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The Korean Conundrum: America's Troubled Relations with North and South Korea Hardcover – November 25, 2004

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Editorial Reviews

From Publishers Weekly

Pull the plug on "security free-rider" South Korea, advise two Cato Institute East Asia policy experts in this blunt analysis of the nuclear crisis on the Korean peninsula. Despite suspicions that North Korea has jumpstarted its nuclear program, Iraq and the war on terror trump South Korea as vital U.S. national security interests. Therefore, "it is well past time for South Korea to become ‘somewhat more self reliant,’" believe Carpenter and Bandow, adding that, unless Pyongyang becomes "the global Wal-Mart of nuclear technology," America must avoid preemptive military action. To end the stalemate, the authors recommend a two-tier strategy of negotiations and on-demand inspections. In return, Pyongyang would receive renewed fuel oil shipments, a gradual withdrawal of U.S. troops from the South and other concessions. But North Korea’s "long record of perfidy on nuclear issues" suggests East Asia may have to learn to live with a nuclear "totalitarian hellhole," with the burden of containment falling on South Korea, Japan, China and Russia. The authors also laud the volatile idea that Japan or South Korea or both develop nuclear arsenals to offset the North Korean threat. Indeed, Japan emerges as the "one credible candidate to supplant the United States as regional stabilizer." While Carpenter and Bandow acknowledge that nuclear weapons remain a sensitive issue in both countries, they also dismiss "East Asian apprehension about a more assertive" Japan as "paranoid fantasy." Nevertheless, a regional nuclear arms race fueled by Japan’s acquisition of nuclear weapons may produce more destabilization than the authors anticipate. Can the U.S. secure an "amicable divorce" from South Korea on these terms? Carpenter and Bandow’s matter-of-fact answers will pique the interest of audiences attuned to the nuances of contemporary East Asian politics.
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“This superb, well-researched and timely book is about much more than the title implies. The authors go beyond appropriate indictment of U.S. policies toward the two Koreas in recent years to make a reasoned (debatable) case for substantial reductions of U.S. military commitments in the East Asia/Pacific region. Policy makers, scholars and students who analyze American security policy toward the region will need this book close at hand.” ―William J. Taylor, former director of national security studies at West Point and distinguished alumnus of The Center for Strategic and International Studies.

Korean Conundrum makes a powerful, well-argued solidly-documented case for the withdrawal of U.S. forces from South Korea. This is an important book with a grim warning: that South Korea and the U.S. are headed for a "nasty divorce" as the strains in their half-century alliance steadily grow. It presents incontestable evidence that the alliance is no longer necessary in the context of South Korea's rising economic strength and North Korea's continuing economic paralysis. Written in a lively, lucid style, it offers a stimulating antidote to the conventional wisdom, easily accessible to the general reader and the foreign policy specialist alike.” ―Selig Harrison, senior fellow at the Center for International Policy and author of Korean Endgame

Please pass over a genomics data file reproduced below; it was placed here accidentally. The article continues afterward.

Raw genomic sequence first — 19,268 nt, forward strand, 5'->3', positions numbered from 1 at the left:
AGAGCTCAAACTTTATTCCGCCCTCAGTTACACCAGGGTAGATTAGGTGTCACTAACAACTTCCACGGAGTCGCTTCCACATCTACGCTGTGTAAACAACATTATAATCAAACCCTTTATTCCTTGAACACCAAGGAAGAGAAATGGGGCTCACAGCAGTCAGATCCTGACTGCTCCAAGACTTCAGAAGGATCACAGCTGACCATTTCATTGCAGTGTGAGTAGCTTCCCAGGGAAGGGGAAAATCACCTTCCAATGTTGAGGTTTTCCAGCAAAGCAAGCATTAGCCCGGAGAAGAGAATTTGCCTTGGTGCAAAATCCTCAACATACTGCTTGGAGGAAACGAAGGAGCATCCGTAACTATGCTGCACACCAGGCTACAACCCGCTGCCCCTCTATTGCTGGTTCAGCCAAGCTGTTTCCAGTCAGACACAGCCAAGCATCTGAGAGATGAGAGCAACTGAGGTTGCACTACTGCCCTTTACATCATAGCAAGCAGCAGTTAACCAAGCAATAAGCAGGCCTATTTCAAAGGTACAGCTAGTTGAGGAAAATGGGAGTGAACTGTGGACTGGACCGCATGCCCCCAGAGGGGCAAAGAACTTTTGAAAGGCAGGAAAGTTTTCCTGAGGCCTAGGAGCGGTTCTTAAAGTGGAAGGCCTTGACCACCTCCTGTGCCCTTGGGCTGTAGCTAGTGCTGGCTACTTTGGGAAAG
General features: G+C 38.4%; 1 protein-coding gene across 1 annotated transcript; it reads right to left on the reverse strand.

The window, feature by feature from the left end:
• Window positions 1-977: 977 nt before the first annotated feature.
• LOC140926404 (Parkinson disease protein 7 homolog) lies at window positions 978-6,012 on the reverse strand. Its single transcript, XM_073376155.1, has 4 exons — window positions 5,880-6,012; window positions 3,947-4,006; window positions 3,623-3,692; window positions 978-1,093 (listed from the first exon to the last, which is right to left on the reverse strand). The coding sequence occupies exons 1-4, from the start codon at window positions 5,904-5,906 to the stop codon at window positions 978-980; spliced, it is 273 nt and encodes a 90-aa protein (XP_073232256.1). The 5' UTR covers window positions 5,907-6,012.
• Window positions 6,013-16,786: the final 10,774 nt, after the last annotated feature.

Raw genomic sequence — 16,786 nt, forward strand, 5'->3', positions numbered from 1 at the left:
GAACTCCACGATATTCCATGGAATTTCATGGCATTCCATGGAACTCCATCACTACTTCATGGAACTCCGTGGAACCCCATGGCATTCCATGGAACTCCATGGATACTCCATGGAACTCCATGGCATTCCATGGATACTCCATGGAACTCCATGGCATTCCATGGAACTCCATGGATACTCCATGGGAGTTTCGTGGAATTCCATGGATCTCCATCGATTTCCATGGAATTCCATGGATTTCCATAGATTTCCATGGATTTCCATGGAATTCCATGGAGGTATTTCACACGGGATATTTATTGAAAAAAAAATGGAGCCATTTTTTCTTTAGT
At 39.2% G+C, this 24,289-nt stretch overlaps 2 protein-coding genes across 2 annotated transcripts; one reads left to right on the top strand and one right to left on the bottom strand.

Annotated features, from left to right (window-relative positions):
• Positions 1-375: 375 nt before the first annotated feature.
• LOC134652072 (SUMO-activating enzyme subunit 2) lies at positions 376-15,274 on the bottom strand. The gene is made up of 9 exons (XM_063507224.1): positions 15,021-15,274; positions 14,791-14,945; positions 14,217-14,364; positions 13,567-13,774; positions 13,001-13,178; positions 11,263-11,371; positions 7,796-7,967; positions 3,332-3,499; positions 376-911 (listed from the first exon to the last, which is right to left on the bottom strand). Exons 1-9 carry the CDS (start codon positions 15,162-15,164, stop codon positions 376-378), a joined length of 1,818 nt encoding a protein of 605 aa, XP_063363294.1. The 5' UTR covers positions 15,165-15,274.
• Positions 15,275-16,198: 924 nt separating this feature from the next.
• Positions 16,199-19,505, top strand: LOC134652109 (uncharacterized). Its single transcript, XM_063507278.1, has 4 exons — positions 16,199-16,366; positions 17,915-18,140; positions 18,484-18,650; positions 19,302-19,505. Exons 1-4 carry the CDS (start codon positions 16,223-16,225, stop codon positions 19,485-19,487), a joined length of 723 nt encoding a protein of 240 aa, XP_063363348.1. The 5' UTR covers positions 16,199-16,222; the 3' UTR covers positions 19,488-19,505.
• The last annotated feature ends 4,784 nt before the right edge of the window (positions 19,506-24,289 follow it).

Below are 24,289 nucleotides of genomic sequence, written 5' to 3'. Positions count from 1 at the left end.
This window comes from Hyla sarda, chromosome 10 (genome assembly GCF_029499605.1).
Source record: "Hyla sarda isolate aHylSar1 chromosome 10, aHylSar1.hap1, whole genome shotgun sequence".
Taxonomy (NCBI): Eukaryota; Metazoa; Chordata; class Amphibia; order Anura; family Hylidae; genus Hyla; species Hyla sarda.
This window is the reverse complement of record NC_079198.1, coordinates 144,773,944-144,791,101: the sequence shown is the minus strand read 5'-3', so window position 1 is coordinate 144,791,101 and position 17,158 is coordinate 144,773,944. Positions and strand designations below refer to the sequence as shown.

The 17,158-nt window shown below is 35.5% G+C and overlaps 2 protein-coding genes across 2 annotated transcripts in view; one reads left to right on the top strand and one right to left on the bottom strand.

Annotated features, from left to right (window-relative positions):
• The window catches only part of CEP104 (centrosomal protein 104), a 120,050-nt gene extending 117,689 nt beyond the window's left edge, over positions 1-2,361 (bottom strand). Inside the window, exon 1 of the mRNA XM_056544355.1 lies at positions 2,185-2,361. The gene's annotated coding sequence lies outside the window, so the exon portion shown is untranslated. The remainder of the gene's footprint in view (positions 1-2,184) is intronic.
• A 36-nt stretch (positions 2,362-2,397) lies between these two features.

“In The Korean Conundrum Ted Carpenter and Doug Bandow present an innovatively provocative analysis of U.S. policy toward the two Koreas, drawing on thorough research of a broad spectrum of academic and journalistic views of Korean affairs. All those interested in U.S. policy toward Asia will benefit from reading their call for an "amicable divorce" predicated on ROK self-reliance and the end of the U.S. defensive commitment to Korea.” ―Edward A. Olsen, Professor of National Security Affairs at the Naval Postgraduate School and author of Normalizing U.S.-Korea Relations: In Due Course?

“...we have spent over three billion dollars a year to "defend" South Korea, one of the most advanced and prosperous countries in Asia. In spite of this, anti-American demonstrations in Seoul have drawn hundreds of thousands, and a recent front-page story in the Washington Post had a headline saying anti-Americanism there 'Deepens.' Doug Bandow and Ted Carpenter have written an important book that will hopefully lead to better relations with both Koreas and encourage less intervention in the affairs of other nations. I hope many people with influence over U.S. on foreign policy will follow the advice given on Korea and even others area of concern put forth by these to outstanding authors.” ―Rep. John Duncan, R-Tenn. (2nd district, elected in 1988)

“This is a solid, sober, soundly written indictment of America's most self-destructive policy of the last 100 years. Unlike many critics of the disastrous drug war, Carpenter allows his masterful factual presentation to reach its logical conclusion: legalization, not decriminalization or some other partial measure. He has done a great service to the cause of common sense in American public policy. A superb and courageous contribution to a vital debate.” ―Arnold S. Trebach, President, International Antiprohibitionist League, author of The Great Drug War on Ted Galen Carpenter's last book, Bad Neighbor Policy

“Carpenter does a fine job of detailing the stupidity and destructiveness of U.S. government drug policies in Latin America. The more widely this book is read, the more quickly future generations will look back in shame and disgust at the crimes perpetrated by U.S. drug policies abroad.” ―Ethan Nadelmann, Executive Director, Drug Policy Alliance on Ted Galen Carpenter's last book, Bad Neighbor Policy


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